Please use this identifier to cite or link to this item: http://hdl.handle.net/2440/92709
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Type: Journal article
Title: Fabrication and characterisation of an electrospun tubular 3D scaffold platform of poly(vinylidene fluoride-co-hexafluoropropylene) for small-diameter blood vessel application
Author: Ahmed, F.
Roy Choudhury, N.
Dutta, N.
Zou, L.
Zannettino, A.
Citation: Journal of Biomaterials Science, Polymer Edition, 2014; 25(18):2023-2041
Publisher: Taylor & Francis
Issue Date: 2014
ISSN: 0920-5063
1568-5624
Statement of
Responsibility: 
Furqan Ahmed, Namita Roy Choudhury, Naba K. Dutta, Linda Zou & Andrew Zannettino
Abstract: In this research, nanofibrous 3D tubular (~4-mm-diameter tube) scaffolds of poly (vinylidene fluoride-co-hexafluoropropylene) were fabricated by electrospinning. The role of surface charge in the success of these scaffolds for potential small-diameter artificial vascular grafts has been investigated using streaming potential study. Prior to endothelial cell culture, surface properties such as wettability and the surface charge of these tubular scaffolds were evaluated using unmodified and fibrinogen-adsorbed surfaces to understand their interaction with surrounding environment. The tubular scaffolds constructed using electrospinning show similar mechanical properties such as tensile strength and elastic modulus as those of native vessels. Whilst endothelial cell proliferation on unmodified tubes, as analysed by scanning electron microscopy, was found to be moderate, a simple process of dynamic fibrinogen adsorption was seen to enhance the endothelialisation of these tubular grafts. The high negative zeta potential values, high strength, robustness and structural reliability of the scaffolds represent them to be promising biomaterials for vascular graft applications.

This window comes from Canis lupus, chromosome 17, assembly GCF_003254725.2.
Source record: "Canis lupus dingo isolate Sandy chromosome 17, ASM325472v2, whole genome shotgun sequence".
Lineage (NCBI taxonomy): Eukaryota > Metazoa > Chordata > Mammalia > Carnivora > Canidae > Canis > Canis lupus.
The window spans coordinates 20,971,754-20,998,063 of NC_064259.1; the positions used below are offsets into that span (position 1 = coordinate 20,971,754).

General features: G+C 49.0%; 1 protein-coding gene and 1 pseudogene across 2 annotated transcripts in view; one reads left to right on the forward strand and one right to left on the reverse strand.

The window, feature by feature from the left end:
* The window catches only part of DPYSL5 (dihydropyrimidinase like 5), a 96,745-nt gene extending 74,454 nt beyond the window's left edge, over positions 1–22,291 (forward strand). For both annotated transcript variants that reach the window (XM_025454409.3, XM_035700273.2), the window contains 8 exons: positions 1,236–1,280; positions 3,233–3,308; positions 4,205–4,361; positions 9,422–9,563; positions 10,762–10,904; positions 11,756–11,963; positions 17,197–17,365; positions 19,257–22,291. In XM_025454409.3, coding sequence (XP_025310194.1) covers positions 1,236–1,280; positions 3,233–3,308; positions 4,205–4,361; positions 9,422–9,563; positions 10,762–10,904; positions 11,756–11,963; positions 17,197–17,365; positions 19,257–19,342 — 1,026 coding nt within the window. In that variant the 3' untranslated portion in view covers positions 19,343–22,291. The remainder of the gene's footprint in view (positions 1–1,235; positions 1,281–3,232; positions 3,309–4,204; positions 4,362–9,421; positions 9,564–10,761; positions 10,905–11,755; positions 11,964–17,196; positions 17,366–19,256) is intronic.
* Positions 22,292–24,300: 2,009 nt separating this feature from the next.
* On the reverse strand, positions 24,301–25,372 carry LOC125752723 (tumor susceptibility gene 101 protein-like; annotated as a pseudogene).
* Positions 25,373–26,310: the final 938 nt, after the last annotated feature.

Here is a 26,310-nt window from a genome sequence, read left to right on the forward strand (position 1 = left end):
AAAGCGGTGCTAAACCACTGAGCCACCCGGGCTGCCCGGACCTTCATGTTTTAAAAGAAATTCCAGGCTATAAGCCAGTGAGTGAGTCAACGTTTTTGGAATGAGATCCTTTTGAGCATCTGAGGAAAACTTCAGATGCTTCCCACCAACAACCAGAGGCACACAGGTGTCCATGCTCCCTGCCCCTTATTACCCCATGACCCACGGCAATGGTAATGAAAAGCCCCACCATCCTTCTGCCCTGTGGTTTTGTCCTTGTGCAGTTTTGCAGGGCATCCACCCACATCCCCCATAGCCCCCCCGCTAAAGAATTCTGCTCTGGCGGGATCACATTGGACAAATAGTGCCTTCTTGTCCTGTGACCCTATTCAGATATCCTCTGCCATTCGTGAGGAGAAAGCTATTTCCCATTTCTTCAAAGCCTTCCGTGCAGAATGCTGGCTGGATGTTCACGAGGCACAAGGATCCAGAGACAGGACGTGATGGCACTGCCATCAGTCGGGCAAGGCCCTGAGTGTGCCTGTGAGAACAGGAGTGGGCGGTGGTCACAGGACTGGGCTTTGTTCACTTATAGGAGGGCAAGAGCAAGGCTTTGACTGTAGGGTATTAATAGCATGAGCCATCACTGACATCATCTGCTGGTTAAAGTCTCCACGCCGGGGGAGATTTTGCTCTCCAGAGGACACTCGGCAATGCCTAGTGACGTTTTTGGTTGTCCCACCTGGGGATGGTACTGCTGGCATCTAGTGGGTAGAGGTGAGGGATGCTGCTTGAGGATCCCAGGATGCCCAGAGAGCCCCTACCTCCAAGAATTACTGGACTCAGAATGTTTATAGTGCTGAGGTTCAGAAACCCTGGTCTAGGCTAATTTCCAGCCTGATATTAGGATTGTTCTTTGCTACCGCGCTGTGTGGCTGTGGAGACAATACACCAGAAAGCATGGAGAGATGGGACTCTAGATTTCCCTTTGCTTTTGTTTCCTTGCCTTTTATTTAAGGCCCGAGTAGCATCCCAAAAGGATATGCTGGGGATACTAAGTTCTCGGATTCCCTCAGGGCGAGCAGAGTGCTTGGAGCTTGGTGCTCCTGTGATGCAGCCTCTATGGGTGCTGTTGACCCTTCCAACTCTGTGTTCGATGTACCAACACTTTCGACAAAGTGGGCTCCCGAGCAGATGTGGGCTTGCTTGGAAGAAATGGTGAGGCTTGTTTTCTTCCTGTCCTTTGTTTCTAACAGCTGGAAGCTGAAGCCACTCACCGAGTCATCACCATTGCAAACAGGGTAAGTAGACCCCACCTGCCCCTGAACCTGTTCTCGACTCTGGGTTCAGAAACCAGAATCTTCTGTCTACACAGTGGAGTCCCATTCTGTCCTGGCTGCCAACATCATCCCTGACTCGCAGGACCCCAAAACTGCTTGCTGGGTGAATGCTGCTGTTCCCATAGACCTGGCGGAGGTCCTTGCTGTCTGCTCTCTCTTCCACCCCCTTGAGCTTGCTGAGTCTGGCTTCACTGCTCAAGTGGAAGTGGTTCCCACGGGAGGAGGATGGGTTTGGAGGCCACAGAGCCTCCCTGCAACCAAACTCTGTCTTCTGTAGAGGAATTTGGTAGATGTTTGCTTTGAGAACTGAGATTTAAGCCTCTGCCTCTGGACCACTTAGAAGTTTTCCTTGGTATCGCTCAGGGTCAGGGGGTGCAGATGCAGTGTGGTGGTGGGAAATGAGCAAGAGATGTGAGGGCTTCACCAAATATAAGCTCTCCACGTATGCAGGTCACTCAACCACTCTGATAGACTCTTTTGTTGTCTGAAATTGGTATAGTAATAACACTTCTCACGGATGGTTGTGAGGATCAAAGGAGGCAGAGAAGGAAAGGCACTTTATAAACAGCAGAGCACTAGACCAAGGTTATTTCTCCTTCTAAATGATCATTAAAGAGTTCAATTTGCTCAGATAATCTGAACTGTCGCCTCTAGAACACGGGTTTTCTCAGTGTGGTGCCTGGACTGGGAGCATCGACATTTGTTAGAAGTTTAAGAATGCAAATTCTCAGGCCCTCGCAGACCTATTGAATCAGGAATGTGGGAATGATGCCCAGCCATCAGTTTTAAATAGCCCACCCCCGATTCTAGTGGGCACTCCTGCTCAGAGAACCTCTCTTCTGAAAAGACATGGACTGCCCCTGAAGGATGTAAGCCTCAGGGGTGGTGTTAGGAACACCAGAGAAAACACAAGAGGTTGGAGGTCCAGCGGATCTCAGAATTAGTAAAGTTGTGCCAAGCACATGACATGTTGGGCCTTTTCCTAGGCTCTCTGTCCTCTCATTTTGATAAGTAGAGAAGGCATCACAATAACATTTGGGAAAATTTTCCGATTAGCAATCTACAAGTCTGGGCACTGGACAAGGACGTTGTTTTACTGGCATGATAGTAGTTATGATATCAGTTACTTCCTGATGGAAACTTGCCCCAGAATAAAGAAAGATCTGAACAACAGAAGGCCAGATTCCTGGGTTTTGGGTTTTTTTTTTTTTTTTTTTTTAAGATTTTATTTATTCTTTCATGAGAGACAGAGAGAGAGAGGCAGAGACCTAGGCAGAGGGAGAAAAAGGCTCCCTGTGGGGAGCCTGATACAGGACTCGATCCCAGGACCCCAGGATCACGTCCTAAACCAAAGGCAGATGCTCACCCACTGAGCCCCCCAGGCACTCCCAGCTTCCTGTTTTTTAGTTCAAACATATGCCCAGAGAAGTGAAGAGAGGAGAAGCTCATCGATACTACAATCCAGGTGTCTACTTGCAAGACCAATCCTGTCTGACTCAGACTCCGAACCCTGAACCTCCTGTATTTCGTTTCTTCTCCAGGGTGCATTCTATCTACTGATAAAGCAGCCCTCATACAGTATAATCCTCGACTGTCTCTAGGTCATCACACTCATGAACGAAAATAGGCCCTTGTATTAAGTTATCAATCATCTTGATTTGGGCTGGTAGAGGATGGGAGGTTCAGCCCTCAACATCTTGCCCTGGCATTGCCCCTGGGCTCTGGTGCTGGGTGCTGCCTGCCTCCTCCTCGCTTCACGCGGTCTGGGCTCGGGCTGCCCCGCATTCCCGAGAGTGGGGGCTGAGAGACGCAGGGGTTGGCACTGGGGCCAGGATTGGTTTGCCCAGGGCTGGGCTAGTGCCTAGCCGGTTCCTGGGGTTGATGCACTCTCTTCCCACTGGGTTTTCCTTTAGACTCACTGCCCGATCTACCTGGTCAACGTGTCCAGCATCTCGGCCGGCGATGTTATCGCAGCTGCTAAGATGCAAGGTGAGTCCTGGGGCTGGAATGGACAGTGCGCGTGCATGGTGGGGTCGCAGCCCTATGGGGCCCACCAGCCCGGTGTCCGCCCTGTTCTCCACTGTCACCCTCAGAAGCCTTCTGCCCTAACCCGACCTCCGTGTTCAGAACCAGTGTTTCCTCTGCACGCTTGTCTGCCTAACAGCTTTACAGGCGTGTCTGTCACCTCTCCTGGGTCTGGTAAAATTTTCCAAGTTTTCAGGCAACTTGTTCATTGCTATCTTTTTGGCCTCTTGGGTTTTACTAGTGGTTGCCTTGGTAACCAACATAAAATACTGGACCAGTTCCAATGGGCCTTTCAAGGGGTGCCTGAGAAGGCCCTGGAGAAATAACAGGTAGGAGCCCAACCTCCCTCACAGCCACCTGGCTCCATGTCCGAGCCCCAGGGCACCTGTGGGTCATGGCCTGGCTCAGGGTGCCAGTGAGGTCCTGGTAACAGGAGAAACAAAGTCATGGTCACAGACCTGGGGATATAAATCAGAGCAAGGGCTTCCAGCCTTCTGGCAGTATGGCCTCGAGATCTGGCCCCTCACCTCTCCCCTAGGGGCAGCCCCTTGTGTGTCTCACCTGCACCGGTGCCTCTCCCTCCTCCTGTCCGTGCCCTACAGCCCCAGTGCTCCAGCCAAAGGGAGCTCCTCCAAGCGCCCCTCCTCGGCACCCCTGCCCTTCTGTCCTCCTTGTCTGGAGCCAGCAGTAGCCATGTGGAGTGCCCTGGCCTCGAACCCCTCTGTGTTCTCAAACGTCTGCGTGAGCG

Keywords: electrospinning; SEM; poly(vinylidene fluoride-co-hexafluoropropylene); fibres; zeta potential; platelets; vascular graft
Description: Supplemental data for this article can be accessed at http://dx.doi.org/10.1080/09205063.2014.968018.
Rights: © 2014 Taylor & Francis
RMID: 0030029983
DOI: 10.1080/09205063.2014.968018
Appears in Collections:Medical Sciences publications

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